Truckload rate signals
Sunday, November 17, 2013
Market stability comes with slow growth for motor carriers, but are price hikes on the horizon?
Business for U.S. trucking companies will taper off a bit in the next couple of years compared to the post-recession recovery since 2011 and costs will increase by 10 cents to 20 cents per mile over the next decade because of government user fees and taxes, Noël Perry, a senior consultant and economist at FTR Associates, recently predicted.
“This will not be as favorable a freight recovery as it has been so far,” he said at the company’s annual conference in Indianapolis Sept. 24-26.
But, he noted, conditions are ripening for rate hikes.
The consensus among economists is that the U.S. economy will expand between 2.2 and 2.8 percent, essentially staying flat or increasing slightly from 2012 and 2013.
U.S. Gross Domestic Product grew 2.8 percent in the third quarter, according to a preliminary report by the Commerce Department. And, the American Trucking Associations said its survey of members showed seasonally adjusted truck tonnage increased 1.4 percent in September from August, and was up 8.4 percent from September 2012, the largest year-over-year gain since December 2011. Year-to-date the tonnage index is up 5.4 percent. It has increased four of the last five months and year-over-year growth has accelerated. ATA Chief Economist Bob Costello said in a statement that tonnage reflects the strength of industries such as housing, autos and energy that produce heavier than average freight.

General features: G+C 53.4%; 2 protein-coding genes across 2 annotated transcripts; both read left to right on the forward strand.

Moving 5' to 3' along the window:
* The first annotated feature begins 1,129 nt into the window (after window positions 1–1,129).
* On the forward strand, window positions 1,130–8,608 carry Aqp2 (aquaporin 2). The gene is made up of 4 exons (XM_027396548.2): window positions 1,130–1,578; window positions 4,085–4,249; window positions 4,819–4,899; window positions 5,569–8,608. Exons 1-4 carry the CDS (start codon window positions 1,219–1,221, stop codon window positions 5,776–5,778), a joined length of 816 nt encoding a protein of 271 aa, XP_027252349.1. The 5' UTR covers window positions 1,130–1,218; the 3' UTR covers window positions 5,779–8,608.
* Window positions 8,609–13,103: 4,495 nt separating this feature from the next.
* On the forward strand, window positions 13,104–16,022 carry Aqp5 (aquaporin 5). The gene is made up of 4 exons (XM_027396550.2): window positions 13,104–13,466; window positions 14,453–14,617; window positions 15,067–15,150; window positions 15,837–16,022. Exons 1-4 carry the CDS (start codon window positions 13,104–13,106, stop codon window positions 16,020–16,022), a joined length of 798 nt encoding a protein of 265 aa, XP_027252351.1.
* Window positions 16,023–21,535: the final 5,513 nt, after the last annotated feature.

The Truck Tonnage Index is widely interpreted as a proxy for truck demand, but its strength is misleading, according to John Larkin, transportation and logistics equity analyst at Stifel, because the tonnage mix has shifted some from traditional dry van to short-distance, heavy-haul transport related to oil and gas extraction in places such as Texas and North Dakota.
Anecdotal accounts from merchandise carriers suggest that the fall “peak season” was relatively flat compared to last year.
Meanwhile, home sales have slowed in recent months, retail sales are lackluster, consumer confidence has dipped again and the government shutdown is expected to shave a half point off growth in the fourth quarter. More economic uncertainty is likely next year because Congress must try again to craft a budget and decide to raise the debt ceiling after three years of gridlock over spending policy that culminated in automatic budget cuts and the government shutdown in 2013.
The headwinds were manifested in the October freight index report compiled by Cass Information Systems, a major processor of freight payments, which showed freight shipments fell 3.5 percent in October from the previous month and 2 percent from a year ago.
Perry said the truckload sector, which is heavily tied to industrial production, will only grow 2.7 percent next year and 2.8 percent in 2015 after achieving 5.5 percent growth this year — cumulative average growth was 4 percent during the past three years — because services continue to take a larger piece of the economic mix. During the early stages of the financial recovery, industrial production outpaced GDP, but that dynamic is starting to reverse, he explained.
The weak freight market kept rates subdued during the post-recession recovery, but they also remained stable the past two years despite solid growth in volumes because carriers have become good at trimming excess capacity and controlling costs, aided by flat to falling fuel prices the past three years, according to Perry.
Experts say diesel should remain stable through next year, and possibly into 2016.
Perry also surmised that truckload carriers have been cautious about raising rates, preferring to build sustainable relationships with shippers because of economic uncertainty. More carriers are offering dedicated contract carriage even though the approach locks in rates for a year or more.
But the FTR economist said contract data recently compiled by ATA suggests new regulatory changes have upset the cost equilibrium, which will force costs up 4 to 5 percent during the next couple years depending on the duty cycle. And shippers can expect to see those costs in the form of higher rates.